5. Simon & Simon (1981-1989)

Simon and Simon
Image courtesy of IMDB

Tagline: “Two brothers of disparate tastes and manners run a private detective agency.”

Imagine if The Odd Couple ran a detective agency. That is the premise here and it is totally awesome. Gerald McRaney and Jameson Parker portray brothers Rick and A.J. Simon who couldn’t be more different, but who set aside their differences to solve crimes in San Diego. Hilarity ensues. This is much less serious than others in this list, but is still very tongue-in-cheek and an off-the-wall romp.

Interesting fact: The show was scheduled to run head-to-head against Magnum, P.I. and was almost canceled in its first season. Ratings skyrocketed after it was rescheduled to follow Magnum and not compete with it.

4. Sherlock (2010-2017)

Sherlock
Image courtesy of IMDB

Tagline: “A modern update finds the famous sleuth and his doctor partner solving crime in 21st century London.”

Starring Benedict Cumberbatch and Martin Freeman as Sherlock Holmes and Dr. Watson, respectively, this modern take on the iconic duo is, frankly speaking, excellent. Cumberbatch is fantastic as the borderline-autistic Holmes and Freeman is perfectly cast as Watson. The two play off of each other brilliantly and their chemistry is undeniable. Why this show works so well is a little hard to describe. This is one that really has to be experienced first-hand.

Interesting fact: Benedict Cumberbatch is distantly related to Sir Arthur Conan Doyle, the author of the original Sherlock Holmes books. They are 16th cousins twice removed.

3. Monk (2002-2009)

Monk
Image courtesy of IMDB

Tagline: “The series follows Adrian Monk, a brilliant former San Francisco detective, who now consults the police as a private consultant who battles with an obsessive-compulsive disorder.”

Ah, Monk…the adorable and brilliant former detective (portrayed by the most-excellent Tony Shalhoub) who suffers from crippling OCD is one of my favorite detective shows and it’s not really even a detective show in the strictest sense of the word. It’s more of a character study of vulnerability and mental illness set against a backdrop of orderliness and social anxiety. This show is not only one of the best private investigator tv shows, it’s one of the greatest television shows ever made.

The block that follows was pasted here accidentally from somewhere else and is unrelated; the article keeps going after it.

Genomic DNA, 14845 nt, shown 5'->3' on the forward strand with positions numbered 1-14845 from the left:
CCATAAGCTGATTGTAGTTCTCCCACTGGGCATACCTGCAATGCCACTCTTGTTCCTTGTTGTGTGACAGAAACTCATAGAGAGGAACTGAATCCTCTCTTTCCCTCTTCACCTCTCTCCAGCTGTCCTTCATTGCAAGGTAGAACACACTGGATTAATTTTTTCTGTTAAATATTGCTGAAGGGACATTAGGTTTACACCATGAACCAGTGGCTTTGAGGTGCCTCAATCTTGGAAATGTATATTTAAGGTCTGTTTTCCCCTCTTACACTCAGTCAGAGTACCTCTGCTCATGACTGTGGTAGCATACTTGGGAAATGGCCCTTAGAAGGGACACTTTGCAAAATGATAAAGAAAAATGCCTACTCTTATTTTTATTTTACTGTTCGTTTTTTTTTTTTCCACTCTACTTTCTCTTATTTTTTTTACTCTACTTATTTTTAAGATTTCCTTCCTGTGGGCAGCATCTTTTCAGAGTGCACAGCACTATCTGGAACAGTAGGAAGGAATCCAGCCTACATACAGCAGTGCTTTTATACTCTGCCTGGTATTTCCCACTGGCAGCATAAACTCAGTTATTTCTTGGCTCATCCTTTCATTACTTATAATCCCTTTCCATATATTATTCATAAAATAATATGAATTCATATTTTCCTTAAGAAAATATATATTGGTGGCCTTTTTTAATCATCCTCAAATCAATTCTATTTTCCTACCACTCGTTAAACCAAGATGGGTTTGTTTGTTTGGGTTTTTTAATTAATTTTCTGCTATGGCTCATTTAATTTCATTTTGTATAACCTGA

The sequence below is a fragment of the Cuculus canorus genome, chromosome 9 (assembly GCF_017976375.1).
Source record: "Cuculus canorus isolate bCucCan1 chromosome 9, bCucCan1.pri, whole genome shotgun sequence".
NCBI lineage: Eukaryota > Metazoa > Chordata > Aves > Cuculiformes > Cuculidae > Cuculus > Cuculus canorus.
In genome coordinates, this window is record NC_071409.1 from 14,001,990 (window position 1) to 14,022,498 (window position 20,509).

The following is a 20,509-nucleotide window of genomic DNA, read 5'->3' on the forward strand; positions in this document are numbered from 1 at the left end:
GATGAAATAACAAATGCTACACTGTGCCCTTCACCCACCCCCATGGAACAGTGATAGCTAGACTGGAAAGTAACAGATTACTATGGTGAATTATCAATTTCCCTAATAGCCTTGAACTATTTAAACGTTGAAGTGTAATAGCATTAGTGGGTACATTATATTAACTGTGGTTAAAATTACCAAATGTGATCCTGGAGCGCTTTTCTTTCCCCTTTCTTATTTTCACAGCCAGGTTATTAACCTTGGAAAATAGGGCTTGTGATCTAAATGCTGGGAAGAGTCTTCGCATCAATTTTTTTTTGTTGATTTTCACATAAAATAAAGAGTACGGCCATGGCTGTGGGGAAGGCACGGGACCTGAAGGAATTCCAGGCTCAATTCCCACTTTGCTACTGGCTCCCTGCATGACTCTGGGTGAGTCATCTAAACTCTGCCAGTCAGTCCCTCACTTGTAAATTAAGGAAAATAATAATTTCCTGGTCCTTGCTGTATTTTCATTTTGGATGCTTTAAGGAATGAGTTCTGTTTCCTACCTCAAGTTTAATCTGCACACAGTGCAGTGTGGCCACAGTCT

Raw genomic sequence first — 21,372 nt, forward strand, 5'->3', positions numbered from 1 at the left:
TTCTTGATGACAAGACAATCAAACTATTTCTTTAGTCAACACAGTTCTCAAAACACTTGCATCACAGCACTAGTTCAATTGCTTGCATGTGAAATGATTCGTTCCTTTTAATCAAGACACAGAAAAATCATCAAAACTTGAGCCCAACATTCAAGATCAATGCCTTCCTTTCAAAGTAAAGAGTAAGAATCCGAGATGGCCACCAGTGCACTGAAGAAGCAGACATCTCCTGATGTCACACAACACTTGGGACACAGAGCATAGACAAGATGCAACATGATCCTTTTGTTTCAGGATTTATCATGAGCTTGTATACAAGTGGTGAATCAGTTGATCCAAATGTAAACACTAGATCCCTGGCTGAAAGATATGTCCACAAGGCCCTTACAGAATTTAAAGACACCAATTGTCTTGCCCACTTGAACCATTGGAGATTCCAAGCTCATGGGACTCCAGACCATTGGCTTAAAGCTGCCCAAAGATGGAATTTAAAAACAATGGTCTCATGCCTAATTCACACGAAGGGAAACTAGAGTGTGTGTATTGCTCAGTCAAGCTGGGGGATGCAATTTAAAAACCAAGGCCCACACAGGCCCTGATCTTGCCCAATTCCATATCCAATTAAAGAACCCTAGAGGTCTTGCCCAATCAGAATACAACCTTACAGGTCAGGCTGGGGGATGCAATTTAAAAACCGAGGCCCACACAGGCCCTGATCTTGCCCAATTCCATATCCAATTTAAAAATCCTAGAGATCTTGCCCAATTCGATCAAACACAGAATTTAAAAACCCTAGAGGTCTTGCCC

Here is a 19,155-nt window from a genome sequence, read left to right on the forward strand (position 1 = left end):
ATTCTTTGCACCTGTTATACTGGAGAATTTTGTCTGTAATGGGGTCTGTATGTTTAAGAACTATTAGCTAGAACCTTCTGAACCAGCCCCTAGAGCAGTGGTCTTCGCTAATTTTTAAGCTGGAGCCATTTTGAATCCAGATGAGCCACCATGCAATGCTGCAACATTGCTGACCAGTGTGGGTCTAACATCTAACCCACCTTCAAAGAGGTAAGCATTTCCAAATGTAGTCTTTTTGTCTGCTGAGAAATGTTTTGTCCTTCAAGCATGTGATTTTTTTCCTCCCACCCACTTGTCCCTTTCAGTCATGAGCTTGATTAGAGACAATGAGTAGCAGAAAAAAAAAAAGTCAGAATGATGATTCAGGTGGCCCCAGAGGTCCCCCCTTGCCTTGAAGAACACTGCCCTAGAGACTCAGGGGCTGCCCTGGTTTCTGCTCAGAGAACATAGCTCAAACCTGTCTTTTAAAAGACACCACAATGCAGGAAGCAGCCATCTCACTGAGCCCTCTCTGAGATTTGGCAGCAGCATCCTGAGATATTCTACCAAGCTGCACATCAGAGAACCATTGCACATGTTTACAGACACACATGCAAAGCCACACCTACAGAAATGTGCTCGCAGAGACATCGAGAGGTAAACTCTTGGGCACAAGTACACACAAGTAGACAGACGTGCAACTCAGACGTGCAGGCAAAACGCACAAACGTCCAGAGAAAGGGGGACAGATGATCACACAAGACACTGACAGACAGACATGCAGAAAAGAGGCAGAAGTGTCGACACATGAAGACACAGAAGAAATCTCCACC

Interesting fact: Tony Shalhoub auditioned for the role of Kramer on Seinfeld (1989), and Michael Richards was considered for the title role on this show. Richards passed on Monk, and Shalhoub took the role. Richards won three Emmys for playing Kramer, while Shalhoub also won three Emmys for playing Monk.

2. Moonlighting (1985-1989)

Moonlighting
Image courtesy of IMDB

Tagline: “The quirky cases of a former model and a smart aleck detective who manage a private detective agency.”

“Aaaadddddiiiisssssssonnnnn!!!!!” If you’ve seen this outstanding and hilarious show, you can almost hear that in your head right now. Cybil Shepherd and a young Bruce Willis star in this hilarious private investigator (dare I say it?) romcom. This show is so good and the chemistry between the two stars is so spot-on there were even lists that put this one at #1. It’s a very good show and, if you were watching tv during the late ’80s, this was more than likely on your list.

Interesting fact: Chicago Cubs shortstop Addison Russell was named for the character of David Addison Jr. The award-winning baseball player’s mom was a big Moonlighting fan.

1. Magnum, P.I. (1980-1988)

Magnum PI
Image courtesy of IMDB

Tagline: “He’s a Wisecracking, Fun-Loving, Freeloading, Freelance Private-Eye.”

Here it is, folks. The cream-de-la-cream. The one to beat. The one against which all others are judged. In our opinion, Magnum, P.I. is the greatest private investigator television show ever made. The dreamboat fantasy of middle-aged women everywhere (just ask my mother), Tom Selleck is perfect as ex-Navy SEAL Thomas Magnum, who, along with his buddies Rick and A.J., solves crimes and does everything he can to annoy Higgins, the prim and proper manager of Mangum’s benefactor, Robin Masters. The iconic red Ferrari and gorgeous setting (Hawaii) don’t hurt, either. This show is the gold standard and should not be missed at any cost. Tom Selleck’s mustache is worth the price of admission on its own.

Interesting fact: Orson Welles provided the voice of Robin Masters, whose face was never seen on this show. Producers eventually wanted Welles to be revealed as the face of Robin Masters too, but he died before the series ended its run.

And that’s it, our list of the top 10 greatest private investigator tv shows ever made. I’m sure many of you are screaming “You forgot this one! It’s the best!” or “How can anyone think this show was even decent, much less one of the best!” There’s bound to be disagreement, but for my time and money, these shows take the cake. Let us know in the comments if you agree or disagree with us.